The Contact Hypothesis Theory is also relevant. This theory simply suggests that one way of increasing tolerance (and hopefully acceptance) between different groups is to have them come into non-conflictual contact on equal terms. Unfortunately for those foreign internationals who are in a lower social class such contact is virtually non-existent. I have observed that generally those South Africans who work or study with people from other African countries are more aware of their positive qualities and thus less likely to regurgitate the stereotypes of foreigners as drug peddlers who steal jobs. For example students from Zimbabwe generally have a high work ethic. In fact African students who are the cream of the crop in their countries and have benefitted from a superior education system enrich the university experience for all students. The othering and demonization of Africans legitimizes the racist ideologies of the colonisers who constructed the borders that we have now adopted and are willing to kill for.

Way forward

The sense of paralysis remains yet it cannot, it must not, persist ad infinitum. In the heat of the moment refugee camps are being set up and food, clothing and blanket supplies are needed. Those leaders in government, religious leaders and civil society who have taken a stand against the brutalization of one black by another, one African against another, one human being against another human being must be commended. Leaders need to lead the tackling of associated problems used to excuse our appalling actions be it fixing the education system, creating the conditions for fighting unemployment, tackling the drug problem, controlling porous borders or equipping home affairs and embassies with skilled and compassionate staff. The police, as some have been doing, need to do their job as per their job descriptions. We need to be mindful of what our own constitution says and act in accordance. Matters of intolerance to difference require massive moral and educational attention. Today it is xenophobia, tomorrow it will be homophobia, religious intolerance or some other point of difference. Some efforts are indirect but influential, we insist on importing Justin Bieber’s music and neglect to give airplay to talented African artists thus perpetuating our negative view of our own people and glorifying that which is truly foreign. The current excuse of an education system is successfully creating a generation of uncritical and lazy thinking South Africans who are unemployable by virtue of being unskilled. These individuals are frustrated and they can be swayed in any direction. It’s all good and well when the direction is towards a particular face in the voting booth but an unthinking mob can attack whosoever irks it.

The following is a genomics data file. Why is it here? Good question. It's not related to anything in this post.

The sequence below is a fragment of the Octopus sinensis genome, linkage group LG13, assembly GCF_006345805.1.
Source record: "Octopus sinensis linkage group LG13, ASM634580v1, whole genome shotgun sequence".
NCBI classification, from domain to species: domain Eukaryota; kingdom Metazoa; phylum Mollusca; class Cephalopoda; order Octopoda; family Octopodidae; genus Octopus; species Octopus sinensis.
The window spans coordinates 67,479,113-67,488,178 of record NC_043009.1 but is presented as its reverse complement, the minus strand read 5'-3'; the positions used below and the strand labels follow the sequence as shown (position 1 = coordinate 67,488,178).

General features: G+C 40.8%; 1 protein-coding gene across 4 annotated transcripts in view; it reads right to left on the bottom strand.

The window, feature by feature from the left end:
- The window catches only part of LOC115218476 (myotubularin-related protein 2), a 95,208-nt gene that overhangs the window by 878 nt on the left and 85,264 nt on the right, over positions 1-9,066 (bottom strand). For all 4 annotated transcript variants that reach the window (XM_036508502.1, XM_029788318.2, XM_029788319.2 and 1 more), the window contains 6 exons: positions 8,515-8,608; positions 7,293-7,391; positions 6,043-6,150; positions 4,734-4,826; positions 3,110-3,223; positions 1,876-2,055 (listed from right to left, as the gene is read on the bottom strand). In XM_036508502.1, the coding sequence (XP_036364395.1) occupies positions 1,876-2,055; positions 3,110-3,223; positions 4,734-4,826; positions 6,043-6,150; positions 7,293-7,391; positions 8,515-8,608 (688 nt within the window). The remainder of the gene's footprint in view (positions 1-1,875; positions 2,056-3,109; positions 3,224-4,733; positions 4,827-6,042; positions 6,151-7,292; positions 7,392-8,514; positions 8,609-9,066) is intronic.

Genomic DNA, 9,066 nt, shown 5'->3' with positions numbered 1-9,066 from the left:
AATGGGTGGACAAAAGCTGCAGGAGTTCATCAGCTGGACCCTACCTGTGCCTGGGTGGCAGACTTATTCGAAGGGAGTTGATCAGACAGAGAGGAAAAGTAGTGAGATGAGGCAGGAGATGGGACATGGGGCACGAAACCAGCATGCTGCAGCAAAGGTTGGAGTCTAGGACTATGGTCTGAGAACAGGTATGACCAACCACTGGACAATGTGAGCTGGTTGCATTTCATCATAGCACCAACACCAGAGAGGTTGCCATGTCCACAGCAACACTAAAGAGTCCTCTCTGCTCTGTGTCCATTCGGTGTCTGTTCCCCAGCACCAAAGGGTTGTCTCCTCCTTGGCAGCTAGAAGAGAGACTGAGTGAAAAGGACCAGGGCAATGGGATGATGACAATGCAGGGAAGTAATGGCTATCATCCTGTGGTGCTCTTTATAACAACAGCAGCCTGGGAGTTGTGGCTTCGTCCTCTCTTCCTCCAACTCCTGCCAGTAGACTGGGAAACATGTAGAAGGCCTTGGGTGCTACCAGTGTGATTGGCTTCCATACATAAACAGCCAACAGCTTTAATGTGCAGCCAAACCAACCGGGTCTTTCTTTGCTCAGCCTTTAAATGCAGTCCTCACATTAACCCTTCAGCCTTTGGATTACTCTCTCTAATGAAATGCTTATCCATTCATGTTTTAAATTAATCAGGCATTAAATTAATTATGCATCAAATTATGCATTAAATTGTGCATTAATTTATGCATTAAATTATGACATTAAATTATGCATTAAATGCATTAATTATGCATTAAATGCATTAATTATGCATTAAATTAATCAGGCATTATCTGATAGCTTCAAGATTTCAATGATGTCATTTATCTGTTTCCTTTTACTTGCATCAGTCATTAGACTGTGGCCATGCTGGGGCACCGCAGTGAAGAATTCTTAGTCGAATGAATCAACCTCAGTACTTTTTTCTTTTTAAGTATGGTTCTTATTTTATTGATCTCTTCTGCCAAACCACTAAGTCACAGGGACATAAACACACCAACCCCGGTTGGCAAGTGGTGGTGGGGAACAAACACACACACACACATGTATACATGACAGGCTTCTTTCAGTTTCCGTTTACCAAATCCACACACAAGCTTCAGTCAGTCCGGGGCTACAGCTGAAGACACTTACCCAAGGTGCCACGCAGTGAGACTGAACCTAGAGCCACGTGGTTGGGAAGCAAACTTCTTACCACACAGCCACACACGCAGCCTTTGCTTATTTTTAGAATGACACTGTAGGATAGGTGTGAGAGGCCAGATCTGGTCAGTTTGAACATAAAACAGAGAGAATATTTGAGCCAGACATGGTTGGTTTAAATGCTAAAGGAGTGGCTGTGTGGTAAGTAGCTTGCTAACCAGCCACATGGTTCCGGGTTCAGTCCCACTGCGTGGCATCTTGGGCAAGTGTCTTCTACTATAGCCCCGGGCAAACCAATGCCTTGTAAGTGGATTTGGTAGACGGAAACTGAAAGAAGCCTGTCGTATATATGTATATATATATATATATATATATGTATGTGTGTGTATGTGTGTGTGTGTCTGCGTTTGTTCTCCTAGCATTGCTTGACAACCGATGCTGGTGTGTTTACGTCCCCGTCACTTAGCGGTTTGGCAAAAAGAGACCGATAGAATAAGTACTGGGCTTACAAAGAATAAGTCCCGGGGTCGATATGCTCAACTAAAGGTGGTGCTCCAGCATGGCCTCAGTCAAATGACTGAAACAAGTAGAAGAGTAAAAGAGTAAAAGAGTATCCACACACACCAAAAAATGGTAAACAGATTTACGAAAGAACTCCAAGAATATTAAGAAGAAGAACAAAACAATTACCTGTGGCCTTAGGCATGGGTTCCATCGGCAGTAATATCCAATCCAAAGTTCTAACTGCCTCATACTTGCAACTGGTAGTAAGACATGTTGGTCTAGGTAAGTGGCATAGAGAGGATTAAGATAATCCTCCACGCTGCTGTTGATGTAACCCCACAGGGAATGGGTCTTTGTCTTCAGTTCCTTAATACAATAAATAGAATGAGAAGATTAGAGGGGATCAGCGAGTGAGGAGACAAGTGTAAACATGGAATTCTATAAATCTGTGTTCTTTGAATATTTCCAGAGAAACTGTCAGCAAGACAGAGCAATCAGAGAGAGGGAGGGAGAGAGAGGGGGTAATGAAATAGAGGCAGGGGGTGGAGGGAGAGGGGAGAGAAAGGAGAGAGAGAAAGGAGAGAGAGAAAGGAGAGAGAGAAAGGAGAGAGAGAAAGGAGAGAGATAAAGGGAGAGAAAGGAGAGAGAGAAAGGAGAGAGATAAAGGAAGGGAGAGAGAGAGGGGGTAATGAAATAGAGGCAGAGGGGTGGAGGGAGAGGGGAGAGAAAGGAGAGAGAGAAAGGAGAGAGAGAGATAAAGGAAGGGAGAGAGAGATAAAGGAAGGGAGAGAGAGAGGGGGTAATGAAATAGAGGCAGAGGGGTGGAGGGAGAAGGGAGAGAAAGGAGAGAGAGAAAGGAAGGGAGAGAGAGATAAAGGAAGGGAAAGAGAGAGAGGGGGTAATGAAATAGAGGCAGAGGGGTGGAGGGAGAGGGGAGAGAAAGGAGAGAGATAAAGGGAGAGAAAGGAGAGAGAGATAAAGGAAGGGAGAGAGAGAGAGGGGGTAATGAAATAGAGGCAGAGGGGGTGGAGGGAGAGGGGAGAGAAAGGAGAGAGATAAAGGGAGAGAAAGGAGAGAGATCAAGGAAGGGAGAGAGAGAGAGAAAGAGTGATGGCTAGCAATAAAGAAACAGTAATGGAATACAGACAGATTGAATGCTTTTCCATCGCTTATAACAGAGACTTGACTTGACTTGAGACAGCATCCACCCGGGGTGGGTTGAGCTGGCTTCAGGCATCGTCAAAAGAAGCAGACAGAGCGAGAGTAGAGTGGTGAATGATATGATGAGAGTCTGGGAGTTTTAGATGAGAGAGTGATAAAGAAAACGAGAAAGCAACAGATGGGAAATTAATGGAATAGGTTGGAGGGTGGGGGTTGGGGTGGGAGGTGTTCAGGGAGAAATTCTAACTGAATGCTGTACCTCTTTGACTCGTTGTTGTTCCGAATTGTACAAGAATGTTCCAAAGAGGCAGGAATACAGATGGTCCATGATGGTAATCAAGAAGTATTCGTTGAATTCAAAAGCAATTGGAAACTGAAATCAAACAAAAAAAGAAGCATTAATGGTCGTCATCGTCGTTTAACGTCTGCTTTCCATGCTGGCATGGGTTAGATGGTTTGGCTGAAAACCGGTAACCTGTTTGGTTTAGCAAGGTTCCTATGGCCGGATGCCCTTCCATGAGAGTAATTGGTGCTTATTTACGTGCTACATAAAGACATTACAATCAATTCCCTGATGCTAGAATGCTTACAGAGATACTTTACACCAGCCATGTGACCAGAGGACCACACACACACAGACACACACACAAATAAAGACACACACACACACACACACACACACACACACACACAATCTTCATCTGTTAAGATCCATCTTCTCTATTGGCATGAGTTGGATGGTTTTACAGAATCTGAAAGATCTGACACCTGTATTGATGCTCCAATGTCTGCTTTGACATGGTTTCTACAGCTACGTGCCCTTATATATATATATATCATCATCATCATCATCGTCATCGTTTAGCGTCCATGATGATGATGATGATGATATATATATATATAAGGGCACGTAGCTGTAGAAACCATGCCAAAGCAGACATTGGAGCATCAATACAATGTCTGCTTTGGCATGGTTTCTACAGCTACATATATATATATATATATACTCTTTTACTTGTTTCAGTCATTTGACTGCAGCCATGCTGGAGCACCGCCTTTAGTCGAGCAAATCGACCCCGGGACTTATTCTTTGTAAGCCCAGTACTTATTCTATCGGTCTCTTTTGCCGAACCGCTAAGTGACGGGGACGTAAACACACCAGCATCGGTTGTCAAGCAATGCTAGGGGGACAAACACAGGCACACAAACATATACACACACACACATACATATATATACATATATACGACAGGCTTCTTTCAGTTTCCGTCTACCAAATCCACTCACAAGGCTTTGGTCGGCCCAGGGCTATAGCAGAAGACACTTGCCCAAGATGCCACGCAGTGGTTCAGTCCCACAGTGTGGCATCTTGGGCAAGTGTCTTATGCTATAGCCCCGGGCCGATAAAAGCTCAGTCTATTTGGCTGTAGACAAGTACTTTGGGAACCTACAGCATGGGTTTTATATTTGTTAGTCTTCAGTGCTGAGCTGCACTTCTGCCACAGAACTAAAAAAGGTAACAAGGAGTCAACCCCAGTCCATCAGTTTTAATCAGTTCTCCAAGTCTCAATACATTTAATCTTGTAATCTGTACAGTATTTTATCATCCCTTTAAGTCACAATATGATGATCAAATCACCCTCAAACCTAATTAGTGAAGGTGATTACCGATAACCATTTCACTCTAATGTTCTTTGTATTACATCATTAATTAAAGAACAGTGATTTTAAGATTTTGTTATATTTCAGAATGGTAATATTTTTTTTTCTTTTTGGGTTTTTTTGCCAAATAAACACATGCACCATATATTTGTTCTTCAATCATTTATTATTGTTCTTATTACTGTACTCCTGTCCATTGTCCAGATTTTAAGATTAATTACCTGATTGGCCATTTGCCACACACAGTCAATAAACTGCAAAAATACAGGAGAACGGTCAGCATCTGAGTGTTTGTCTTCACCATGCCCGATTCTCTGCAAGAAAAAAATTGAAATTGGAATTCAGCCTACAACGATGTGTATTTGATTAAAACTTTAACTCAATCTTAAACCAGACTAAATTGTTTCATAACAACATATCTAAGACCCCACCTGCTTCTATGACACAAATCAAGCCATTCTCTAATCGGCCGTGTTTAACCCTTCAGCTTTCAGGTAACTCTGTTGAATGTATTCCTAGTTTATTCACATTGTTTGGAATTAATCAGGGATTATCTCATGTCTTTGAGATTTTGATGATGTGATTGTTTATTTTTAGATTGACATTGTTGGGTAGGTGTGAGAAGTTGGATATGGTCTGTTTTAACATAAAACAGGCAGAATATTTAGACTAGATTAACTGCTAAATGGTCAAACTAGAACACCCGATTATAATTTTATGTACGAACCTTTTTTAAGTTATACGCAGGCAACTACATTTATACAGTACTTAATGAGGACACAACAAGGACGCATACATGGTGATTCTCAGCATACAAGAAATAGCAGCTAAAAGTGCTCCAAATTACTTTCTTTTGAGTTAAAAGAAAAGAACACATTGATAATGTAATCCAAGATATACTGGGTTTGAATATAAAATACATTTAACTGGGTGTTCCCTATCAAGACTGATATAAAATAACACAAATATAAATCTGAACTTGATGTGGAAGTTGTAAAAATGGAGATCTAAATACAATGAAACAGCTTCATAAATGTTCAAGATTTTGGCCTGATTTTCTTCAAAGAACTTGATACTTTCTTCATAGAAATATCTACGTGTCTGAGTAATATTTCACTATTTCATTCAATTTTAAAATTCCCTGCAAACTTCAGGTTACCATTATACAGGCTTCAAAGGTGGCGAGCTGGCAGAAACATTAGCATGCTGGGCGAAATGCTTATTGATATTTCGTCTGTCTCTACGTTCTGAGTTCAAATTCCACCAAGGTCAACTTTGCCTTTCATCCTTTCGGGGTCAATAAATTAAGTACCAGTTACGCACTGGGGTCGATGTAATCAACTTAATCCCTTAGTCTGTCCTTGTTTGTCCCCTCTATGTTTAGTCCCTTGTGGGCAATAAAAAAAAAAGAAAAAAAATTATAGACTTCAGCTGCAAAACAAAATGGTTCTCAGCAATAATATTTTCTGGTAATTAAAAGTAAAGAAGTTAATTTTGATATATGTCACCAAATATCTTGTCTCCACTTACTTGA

maite

South Africa’s education system: Complicating the basics

I have written about this topic before, unfortunately things seem to be going from bad to worse. For the purposes of this article we will only look at the Department of Basic Education’s prerogative, which is Grades R to 12. In a nutshell I argue that Angie’s department is getting the basics wrong and far too little education transpires.

Matric matrix: